In Passing the Equality Act, We Can Protect the Bottom Line for Nebraska Businesses
By Lyn Wineman
As a small business owner, my bottom line is critically important. It ensures the business I’ve owned and operated for 11 years in Lincoln and Omaha can thrive and my obligations to my family, 19 employees, clients and community can be met.
When something threatens my bottom line, I identify the problem and take action, which is exactly what we need to do in Nebraska right now.
The Equality Act, passed by the House and awaiting a vote from the Senate, will either position our state, and our nation, in a place of strength or leave us in the rearview mirror. The legislation simply protects LGBTQ people from discrimination, without diminishing anyone else’s rights, and at the same time sets Nebraska up for economic success. The time has come for Nebraska business leaders to step forward and use their powerful voices and influence to call on our elected leaders in Washington to do what is right for our LGBTQ family members and friends, and at the same time, do what is good for business.
Nebraska businesses are fighting to recover from the COVID-19 pandemic as it is. Our elected leaders must do all they can to remove any obstacles holding us back. The lack of explicit protections for the LGBTQ community not only hurts those who identify as such, but also hurts anyone who has a stake in our state’s economic health which just so happens to be all of us. Fifty states with 50 different sets of protections is the current reality. While Colorado, for example, has full protections from discrimination for the LGBTQ community, Nebraska has none. Passing a federal nondiscrimination law will allow every state to compete on equal footing and give our state the ability to attract business and workforce talent to the place we all love.
Attracting top-notch employees is crucial to any small business owners ability to survive and grow. When I’m searching for talent, I’m looking for people who can get the job done and who bring their talent, passion and joy to work every day. As a member of Nebraska Competes, a non-partisan coalition of leading Nebraska businesses, we are advocating for the passage of the Equality Act as a moral and business necessity. The reality is that our current lack of protections limits the talent we have access to. Forced to choose between a state that will protect them and one that will not, LGBTQ people will choose the one that has their back 10 out of 10 times, just as anyone would. We don’t just owe it to the community to let them know there is no place for discrimination in Nebraska, our economy demands it. Big business is at a crossroads, making major decisions on where to be located coming out of the pandemic. Nebraska has a lot to offer, but it won’t have a real chance to compete without a leveling of the playing field. The price of not acting is a steep one.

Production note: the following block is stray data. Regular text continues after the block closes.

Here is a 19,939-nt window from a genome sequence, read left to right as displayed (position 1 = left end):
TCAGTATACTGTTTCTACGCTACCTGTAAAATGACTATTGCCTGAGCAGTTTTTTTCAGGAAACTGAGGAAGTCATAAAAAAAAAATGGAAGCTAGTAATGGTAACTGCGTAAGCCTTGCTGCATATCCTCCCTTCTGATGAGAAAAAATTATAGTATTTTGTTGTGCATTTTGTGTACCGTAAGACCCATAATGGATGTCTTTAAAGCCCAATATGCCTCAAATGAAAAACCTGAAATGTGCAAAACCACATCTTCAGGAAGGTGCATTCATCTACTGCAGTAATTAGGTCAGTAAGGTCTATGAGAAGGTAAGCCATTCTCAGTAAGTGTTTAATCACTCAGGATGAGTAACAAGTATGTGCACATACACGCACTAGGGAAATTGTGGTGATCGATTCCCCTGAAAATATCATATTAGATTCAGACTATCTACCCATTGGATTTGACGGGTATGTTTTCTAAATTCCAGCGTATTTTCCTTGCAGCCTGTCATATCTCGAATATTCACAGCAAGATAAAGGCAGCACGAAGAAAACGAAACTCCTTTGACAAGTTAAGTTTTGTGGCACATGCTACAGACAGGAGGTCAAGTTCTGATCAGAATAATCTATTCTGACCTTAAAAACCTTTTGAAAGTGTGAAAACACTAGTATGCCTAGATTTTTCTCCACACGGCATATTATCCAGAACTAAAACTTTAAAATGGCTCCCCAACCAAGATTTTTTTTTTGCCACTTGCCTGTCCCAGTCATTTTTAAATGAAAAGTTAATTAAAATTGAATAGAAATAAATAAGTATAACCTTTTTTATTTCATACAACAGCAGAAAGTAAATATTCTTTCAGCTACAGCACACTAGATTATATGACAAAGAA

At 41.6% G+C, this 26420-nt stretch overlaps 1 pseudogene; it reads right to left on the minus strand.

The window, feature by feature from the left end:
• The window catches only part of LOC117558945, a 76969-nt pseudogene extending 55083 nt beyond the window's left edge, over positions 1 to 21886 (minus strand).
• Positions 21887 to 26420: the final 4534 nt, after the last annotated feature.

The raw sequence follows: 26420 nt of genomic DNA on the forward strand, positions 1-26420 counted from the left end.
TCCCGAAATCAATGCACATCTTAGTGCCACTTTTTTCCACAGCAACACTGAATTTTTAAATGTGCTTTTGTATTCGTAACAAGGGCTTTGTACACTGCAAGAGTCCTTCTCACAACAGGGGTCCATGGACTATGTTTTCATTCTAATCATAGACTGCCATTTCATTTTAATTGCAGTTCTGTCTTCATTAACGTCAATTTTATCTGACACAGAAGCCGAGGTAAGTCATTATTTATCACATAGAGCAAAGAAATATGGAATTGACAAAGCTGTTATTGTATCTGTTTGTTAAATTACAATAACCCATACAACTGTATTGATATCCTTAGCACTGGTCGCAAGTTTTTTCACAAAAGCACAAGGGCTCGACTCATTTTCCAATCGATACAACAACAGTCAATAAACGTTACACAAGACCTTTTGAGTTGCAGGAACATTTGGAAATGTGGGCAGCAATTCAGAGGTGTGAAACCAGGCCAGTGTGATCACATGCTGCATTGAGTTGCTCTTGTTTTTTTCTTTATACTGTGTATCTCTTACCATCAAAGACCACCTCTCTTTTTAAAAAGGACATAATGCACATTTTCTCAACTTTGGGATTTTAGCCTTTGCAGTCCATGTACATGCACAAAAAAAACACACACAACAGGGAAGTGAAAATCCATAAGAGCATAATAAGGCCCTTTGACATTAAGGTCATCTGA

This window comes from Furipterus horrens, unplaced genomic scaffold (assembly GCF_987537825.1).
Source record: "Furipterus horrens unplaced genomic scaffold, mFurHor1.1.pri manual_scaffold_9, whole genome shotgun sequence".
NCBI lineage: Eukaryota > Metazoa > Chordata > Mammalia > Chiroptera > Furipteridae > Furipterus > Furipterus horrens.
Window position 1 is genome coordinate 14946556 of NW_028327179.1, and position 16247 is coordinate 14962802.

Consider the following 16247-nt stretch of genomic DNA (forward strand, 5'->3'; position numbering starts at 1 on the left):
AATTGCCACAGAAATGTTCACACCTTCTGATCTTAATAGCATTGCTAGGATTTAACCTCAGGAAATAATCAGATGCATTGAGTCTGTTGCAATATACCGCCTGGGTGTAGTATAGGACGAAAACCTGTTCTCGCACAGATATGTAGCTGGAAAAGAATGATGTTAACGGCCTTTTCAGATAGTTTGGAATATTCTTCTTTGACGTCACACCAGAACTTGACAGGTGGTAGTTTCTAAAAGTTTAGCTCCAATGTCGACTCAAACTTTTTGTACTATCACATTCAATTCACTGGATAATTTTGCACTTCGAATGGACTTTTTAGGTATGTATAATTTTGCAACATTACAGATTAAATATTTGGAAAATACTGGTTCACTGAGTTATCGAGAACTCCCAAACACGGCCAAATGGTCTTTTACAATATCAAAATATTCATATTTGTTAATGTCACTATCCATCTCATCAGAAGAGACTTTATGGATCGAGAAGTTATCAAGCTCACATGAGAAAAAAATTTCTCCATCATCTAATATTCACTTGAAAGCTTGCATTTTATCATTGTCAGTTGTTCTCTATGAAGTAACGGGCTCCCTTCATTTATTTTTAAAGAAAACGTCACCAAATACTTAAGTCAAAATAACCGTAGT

Imagine that some people are worried that supporting the Equality Act may curtail their own rights, but the truth is it doesn’t. It simply makes sure that people are not discriminated against for who they are or who they love, and it makes sure people are treated how we ourselves would want to be treated. It comes down to basic dignity and respect.
My family has deep roots in Nebraska, settling here nine years before the state motto “Equality before the law” was adopted back in 1857. For generations Nebraskans have been committed to doing what is right and just and now is the time for us to fulfill that vision. Personally, I like to fight for the underdog. Many times, small businesses like mine are just that. Doing all we can to make our impact, we need every advantage we can get. Basic protections for LGBTQ people help everyone in Nebraska. Growing up here I was instilled with a belief that all people have the ability to follow their dreams. We now have the opportunity to remove the barriers that have kept many from doing just that.
I hope Senator Deb Fischer will show leadership and seize the opportunity to help pass this important law. By negotiating in good faith and finding common ground, our senators can send a powerful message of inclusion to all Americans. In doing so, we will help everyone’s bottom line.